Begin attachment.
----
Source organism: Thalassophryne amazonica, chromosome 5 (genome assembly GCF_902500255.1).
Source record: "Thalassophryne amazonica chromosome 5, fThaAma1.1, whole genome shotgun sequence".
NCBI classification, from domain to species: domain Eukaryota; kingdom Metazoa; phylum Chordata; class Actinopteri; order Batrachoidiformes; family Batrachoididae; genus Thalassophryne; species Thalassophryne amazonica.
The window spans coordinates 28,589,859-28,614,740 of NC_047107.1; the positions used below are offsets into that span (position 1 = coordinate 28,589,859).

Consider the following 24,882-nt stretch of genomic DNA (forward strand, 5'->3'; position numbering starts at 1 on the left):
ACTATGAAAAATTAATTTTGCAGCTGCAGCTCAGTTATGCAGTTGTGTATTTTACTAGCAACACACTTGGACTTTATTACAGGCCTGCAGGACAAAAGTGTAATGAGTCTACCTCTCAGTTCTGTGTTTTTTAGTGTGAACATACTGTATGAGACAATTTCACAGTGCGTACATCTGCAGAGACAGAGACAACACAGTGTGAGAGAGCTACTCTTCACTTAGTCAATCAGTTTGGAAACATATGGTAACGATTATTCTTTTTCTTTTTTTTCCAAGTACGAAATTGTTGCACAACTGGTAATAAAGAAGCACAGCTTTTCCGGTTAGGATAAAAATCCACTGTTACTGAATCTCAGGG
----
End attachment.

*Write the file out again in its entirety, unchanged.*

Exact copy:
Source organism: Thalassophryne amazonica, chromosome 5 (genome assembly GCF_902500255.1).
Source record: "Thalassophryne amazonica chromosome 5, fThaAma1.1, whole genome shotgun sequence".
NCBI classification, from domain to species: domain Eukaryota; kingdom Metazoa; phylum Chordata; class Actinopteri; order Batrachoidiformes; family Batrachoididae; genus Thalassophryne; species Thalassophryne amazonica.
The window spans coordinates 28,589,859-28,614,740 of NC_047107.1; the positions used below are offsets into that span (position 1 = coordinate 28,589,859).

Consider the following 24,882-nt stretch of genomic DNA (forward strand, 5'->3'; position numbering starts at 1 on the left):
ACTATGAAAAATTAATTTTGCAGCTGCAGCTCAGTTATGCAGTTGTGTATTTTACTAGCAACACACTTGGACTTTATTACAGGCCTGCAGGACAAAAGTGTAATGAGTCTACCTCTCAGTTCTGTGTTTTTTAGTGTGAACATACTGTATGAGACAATTTCACAGTGCGTACATCTGCAGAGACAGAGACAACACAGTGTGAGAGAGCTACTCTTCACTTAGTCAATCAGTTTGGAAACATATGGTAACGATTATTCTTTTTCTTTTTTTTCCAAGTACGAAATTGTTGCACAACTGGTAATAAAGAAGCACAGCTTTTCCGGTTAGGATAAAAATCCACTGTTACTGAATCTCAGGG